U.S. President Barack Obama has expressed skepticism about the effectiveness of a potential no-fly zone over Syria.
In a television interview broadcast late Monday, Obama said if there was a move to restrict flights by the Syrian air force, that "may not be actually solving the problem."
The president also said he will "preserve every option" available to him, and that the U.S. will be involved in a "careful, calibrated way."
The White House has not completely ruled out a no-fly zone as a tool to help bring an end to the Syrian conflict. Syrian ally Russia says it would not permit enforced restrictions of Syrian airspace.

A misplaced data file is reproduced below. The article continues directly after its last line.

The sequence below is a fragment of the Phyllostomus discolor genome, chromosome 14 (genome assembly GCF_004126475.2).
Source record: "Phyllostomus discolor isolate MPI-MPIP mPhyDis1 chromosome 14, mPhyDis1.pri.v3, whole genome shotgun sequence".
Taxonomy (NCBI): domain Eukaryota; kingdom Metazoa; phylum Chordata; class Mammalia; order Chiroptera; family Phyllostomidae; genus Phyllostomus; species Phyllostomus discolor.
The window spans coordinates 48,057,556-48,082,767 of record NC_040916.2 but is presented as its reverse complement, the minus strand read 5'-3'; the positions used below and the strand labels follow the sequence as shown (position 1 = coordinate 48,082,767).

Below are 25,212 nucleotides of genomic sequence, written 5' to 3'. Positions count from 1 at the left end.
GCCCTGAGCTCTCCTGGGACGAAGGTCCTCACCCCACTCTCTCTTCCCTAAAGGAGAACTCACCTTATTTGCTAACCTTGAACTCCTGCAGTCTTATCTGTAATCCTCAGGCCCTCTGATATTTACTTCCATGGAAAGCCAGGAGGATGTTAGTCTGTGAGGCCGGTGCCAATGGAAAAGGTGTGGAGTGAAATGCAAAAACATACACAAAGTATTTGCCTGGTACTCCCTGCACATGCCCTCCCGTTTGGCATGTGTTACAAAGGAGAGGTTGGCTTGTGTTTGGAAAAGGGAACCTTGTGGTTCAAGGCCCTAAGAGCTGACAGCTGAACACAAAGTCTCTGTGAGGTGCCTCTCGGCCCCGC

U.S. Ambassador to NATO Ivo Daalder told Reuters that neither the alliance nor the United States is considering a no-fly zone over Syria at this time.
The United States said last week it plans to arm Syrian rebels after uncovering evidence of chemical weapons use.
Meanwhile, Syrian President Bashar al-Assad is warning Europe it will "pay the price" if it arms the rebels fighting to drive him from power.
Assad told Germany's Frankfurter Allgemeine Zeitung newspaper that giving the rebels weapons would "export" terrorists to Europe. He said fighters in Syria would gain combat experience and return to Europe with extremist ideologies.
The Syrian president also denied U.S. accusations that he has used chemical weapons on rebel fighters with deadly results. He called it illogical.